UW-Madison: Badgers, Gophers team up for epilepsy awareness

CONTACT: Brian Lucas, 608-263-5052, [email protected]; Anne Morgan Giroux, 608-446-6052, [email protected]

MADISON – On Nov. 29, the Wisconsin Badgers and the Minnesota Golden Gophers will battle for Paul Bunyan’s Axe. Even as the two teams clash on the gridiron, they will collaborate on a joint effort to axe epilepsy.

To show support for Minnesota coach Jerry Kill and the one in 26 people who will develop epilepsy in their lifetime, Badger and Gopher players will mark epilepsy awareness month by wearing purple stickers on their helmets. Fans are encouraged to wear both their team colors and something purple.

“It is great to be able to partner with Minnesota on this cause,” Wisconsin head coach Gary Andersen said. “It was a natural for us because of the great research that happens on our campus and the connection coach Kill has to this condition. We are honored to be able to help raise awareness of the effects of epilepsy and the research needs associated with it.”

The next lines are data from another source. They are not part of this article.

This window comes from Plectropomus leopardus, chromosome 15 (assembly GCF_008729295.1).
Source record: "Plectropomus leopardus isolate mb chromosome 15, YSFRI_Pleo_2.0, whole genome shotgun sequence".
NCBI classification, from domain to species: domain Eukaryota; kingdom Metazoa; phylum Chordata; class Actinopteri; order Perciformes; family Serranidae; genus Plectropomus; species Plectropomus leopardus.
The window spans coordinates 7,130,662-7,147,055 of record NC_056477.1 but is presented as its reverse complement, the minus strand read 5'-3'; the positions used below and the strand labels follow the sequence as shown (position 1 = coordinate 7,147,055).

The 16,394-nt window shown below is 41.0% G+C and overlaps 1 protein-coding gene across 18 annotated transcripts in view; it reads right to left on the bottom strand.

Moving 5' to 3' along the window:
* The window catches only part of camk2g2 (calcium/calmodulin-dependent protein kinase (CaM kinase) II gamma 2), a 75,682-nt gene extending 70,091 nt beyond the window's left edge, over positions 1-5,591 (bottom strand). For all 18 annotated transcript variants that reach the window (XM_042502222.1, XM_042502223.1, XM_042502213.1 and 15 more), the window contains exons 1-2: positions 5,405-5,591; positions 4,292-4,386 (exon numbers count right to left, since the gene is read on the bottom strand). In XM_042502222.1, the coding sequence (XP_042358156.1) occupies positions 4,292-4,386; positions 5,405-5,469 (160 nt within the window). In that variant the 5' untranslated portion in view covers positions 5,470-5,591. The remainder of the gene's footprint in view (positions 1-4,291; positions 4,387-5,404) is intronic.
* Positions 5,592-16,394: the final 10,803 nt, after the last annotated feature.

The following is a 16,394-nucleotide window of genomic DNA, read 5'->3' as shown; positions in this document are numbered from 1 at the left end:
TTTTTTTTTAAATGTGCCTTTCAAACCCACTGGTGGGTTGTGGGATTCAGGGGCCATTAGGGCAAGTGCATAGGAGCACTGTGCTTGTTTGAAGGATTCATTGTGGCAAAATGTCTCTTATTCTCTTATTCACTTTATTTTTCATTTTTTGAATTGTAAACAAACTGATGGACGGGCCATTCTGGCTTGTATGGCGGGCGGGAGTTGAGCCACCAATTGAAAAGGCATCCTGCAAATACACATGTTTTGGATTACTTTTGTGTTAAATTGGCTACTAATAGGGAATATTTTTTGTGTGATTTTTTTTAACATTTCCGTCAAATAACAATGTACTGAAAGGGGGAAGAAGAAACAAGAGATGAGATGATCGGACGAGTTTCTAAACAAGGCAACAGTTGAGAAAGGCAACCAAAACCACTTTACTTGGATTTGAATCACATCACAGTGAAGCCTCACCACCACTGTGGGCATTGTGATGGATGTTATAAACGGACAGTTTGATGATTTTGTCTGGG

Lily’s Fund for Epilepsy Research, a nonprofit organization that supports epilepsy research at UW-Madison, is coordinating the project. Currently, Lily’s Fund supports one postgraduate research fellowship in the Department of Neuroscience, and funds a two-year study led by UW neuroscientist and psychiatrist Giulio Tononi. Tononi is looking at ways to use HD-EEG technology to better understand how seizures affect the brain.

“For too long, people who live with epilepsy have lived in the shadows. It’s heartwarming and inspiring to have two prominent football teams shed light on epilepsy awareness and the need for research,” said Anne Morgan Giroux, founder of Lily’s Fund. “This is such a classy, fun way to support coach Kill and everyone else who is touched by epilepsy.”

One out of 26 people worldwide will experience epilepsy at some point in their lives. More people suffer from epilepsy than multiple sclerosis, cerebral palsy, muscular dystrophy and Parkinson’s disease combined. However, funding for epilepsy research is less than half of the amount spent studying any one of those other afflictions.

For more information, visit http://www.lilysfund.org/1in26.